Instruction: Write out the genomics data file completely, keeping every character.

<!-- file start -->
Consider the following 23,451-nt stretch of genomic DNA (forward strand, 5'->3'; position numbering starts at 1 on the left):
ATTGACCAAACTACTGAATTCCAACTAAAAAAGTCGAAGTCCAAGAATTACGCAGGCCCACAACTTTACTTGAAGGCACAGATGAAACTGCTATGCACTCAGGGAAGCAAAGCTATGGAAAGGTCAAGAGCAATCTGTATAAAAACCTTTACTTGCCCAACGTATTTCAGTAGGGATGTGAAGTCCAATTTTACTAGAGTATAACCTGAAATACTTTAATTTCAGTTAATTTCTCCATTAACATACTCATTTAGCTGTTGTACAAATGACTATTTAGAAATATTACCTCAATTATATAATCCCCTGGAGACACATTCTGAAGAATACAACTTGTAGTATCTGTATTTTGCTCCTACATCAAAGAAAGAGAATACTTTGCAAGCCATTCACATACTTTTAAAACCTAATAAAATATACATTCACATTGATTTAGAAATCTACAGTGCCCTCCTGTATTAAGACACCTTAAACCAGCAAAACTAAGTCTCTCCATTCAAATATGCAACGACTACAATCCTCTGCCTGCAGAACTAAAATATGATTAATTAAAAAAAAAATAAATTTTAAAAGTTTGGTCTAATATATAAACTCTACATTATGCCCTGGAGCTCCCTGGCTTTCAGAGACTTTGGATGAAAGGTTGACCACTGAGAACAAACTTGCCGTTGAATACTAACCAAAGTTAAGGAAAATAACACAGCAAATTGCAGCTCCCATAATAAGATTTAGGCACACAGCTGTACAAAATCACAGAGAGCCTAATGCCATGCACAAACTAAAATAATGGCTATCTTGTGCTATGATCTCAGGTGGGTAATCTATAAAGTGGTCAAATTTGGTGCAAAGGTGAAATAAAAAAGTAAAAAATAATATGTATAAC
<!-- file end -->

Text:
Consider the following 23,451-nt stretch of genomic DNA (forward strand, 5'->3'; position numbering starts at 1 on the left):
ATTGACCAAACTACTGAATTCCAACTAAAAAAGTCGAAGTCCAAGAATTACGCAGGCCCACAACTTTACTTGAAGGCACAGATGAAACTGCTATGCACTCAGGGAAGCAAAGCTATGGAAAGGTCAAGAGCAATCTGTATAAAAACCTTTACTTGCCCAACGTATTTCAGTAGGGATGTGAAGTCCAATTTTACTAGAGTATAACCTGAAATACTTTAATTTCAGTTAATTTCTCCATTAACATACTCATTTAGCTGTTGTACAAATGACTATTTAGAAATATTACCTCAATTATATAATCCCCTGGAGACACATTCTGAAGAATACAACTTGTAGTATCTGTATTTTGCTCCTACATCAAAGAAAGAGAATACTTTGCAAGCCATTCACATACTTTTAAAACCTAATAAAATATACATTCACATTGATTTAGAAATCTACAGTGCCCTCCTGTATTAAGACACCTTAAACCAGCAAAACTAAGTCTCTCCATTCAAATATGCAACGACTACAATCCTCTGCCTGCAGAACTAAAATATGATTAATTAAAAAAAAAATAAATTTTAAAAGTTTGGTCTAATATATAAACTCTACATTATGCCCTGGAGCTCCCTGGCTTTCAGAGACTTTGGATGAAAGGTTGACCACTGAGAACAAACTTGCCGTTGAATACTAACCAAAGTTAAGGAAAATAACACAGCAAATTGCAGCTCCCATAATAAGATTTAGGCACACAGCTGTACAAAATCACAGAGAGCCTAATGCCATGCACAAACTAAAATAATGGCTATCTTGTGCTATGATCTCAGGTGGGTAATCTATAAAGTGGTCAAATTTGGTGCAAAGGTGAAATAAAAAAGTAAAAAATAATATGTATAAC